Have a “no screen” night once a week. After sunset all screens are put away. The conversations, books, board games, and musical instruments come out. Once you get the family onboard with this it can become a highlight of the week. Just try one night first, then move on to one whole day and one whole weekend. As different members of the family deal with the pull of habitual screen checking, talk about it without shame or guilt. We’re all working on this together.
Charge your phone in another room at night. This means you won’t be tempted to read in bed before you sleep, or as the first action you do in the morning.
Use an ad blocker. There are lots of extensions which limit the ads you see, uBlock origin being the most widely used. They don’t work as well on phone operating systems but for your main computer you can have an ad free experience with just a minute of set up time. Be aware that blocking ads will take money away from content creators you like, so you should whitelist those sites if you want to support them.
Use the grayscale setting on your phone. Most phones have the ability to turn the screen black and white for people with special visual needs. I use this feature when I want to be mindful about how I use my phone. Seeing everything in drab gray on the screen is a jolt that breaks the habitual checking and rechecking that creeps up on you when you’re not aware.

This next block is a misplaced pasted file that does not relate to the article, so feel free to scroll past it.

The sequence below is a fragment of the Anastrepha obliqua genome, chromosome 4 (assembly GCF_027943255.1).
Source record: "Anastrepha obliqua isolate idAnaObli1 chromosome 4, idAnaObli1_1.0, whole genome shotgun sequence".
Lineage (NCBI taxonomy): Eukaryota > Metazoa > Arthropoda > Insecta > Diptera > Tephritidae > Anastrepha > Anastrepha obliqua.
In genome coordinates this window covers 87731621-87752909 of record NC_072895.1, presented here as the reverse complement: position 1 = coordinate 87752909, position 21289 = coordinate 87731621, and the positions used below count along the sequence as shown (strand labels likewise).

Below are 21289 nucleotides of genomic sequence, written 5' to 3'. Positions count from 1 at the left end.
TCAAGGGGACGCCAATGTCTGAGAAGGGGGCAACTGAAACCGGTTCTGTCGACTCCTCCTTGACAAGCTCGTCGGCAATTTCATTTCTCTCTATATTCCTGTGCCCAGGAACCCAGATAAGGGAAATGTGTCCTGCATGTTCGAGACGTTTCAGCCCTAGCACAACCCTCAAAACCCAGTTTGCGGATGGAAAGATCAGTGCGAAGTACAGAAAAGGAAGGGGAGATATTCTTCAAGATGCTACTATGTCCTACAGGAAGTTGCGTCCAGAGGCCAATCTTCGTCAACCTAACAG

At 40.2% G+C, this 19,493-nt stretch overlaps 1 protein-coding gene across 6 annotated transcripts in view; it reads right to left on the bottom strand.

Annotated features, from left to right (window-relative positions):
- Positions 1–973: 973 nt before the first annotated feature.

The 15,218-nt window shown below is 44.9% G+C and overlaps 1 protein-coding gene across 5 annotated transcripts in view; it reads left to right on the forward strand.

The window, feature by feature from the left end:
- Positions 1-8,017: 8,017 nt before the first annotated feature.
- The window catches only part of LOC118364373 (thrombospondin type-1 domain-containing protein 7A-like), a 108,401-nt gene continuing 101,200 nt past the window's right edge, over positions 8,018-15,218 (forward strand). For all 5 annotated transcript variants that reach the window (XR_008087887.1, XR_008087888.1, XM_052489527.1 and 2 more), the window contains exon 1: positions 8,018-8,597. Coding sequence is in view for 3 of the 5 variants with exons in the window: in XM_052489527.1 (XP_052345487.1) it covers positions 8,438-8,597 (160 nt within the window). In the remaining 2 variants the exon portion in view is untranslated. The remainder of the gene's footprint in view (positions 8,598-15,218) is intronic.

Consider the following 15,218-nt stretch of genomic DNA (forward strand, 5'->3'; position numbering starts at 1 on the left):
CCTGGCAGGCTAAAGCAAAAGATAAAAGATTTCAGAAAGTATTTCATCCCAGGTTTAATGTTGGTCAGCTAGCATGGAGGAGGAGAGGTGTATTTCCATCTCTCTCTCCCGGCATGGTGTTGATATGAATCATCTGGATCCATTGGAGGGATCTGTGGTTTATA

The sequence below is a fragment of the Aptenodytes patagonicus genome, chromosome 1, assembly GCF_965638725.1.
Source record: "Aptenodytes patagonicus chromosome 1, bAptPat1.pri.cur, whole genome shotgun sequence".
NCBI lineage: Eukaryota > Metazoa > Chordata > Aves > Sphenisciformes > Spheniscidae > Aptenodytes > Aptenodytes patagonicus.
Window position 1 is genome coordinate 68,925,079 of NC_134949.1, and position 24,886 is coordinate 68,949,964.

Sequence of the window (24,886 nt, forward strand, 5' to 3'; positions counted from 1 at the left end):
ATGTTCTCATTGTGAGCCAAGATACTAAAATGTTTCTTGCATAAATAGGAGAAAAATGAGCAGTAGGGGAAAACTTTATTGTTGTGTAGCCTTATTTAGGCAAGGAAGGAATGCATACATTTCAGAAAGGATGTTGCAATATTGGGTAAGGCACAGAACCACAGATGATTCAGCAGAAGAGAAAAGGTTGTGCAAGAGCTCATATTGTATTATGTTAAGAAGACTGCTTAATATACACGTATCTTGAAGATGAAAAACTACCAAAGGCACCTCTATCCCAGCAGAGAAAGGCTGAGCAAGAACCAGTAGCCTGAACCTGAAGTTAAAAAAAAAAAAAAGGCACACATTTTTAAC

Leave your phone. If being completely disconnected is problematic, consider a smart watch. There’s no better way to get off your screen than to leave it at home as you go out and have adventures in the real world. However, a lot of people need to be in touch for calls and texts while out and about. For me, having a smartwatch that takes cellular calls is a great solution to this problem. The watch’s limitations are its selling point. It’s there to take a phone call or stream a podcast on a long walk, but not so compelling that I want to stare at it. I know it’s pricey and not available for everyone, but since getting my smart watch phone screen time has gone way down.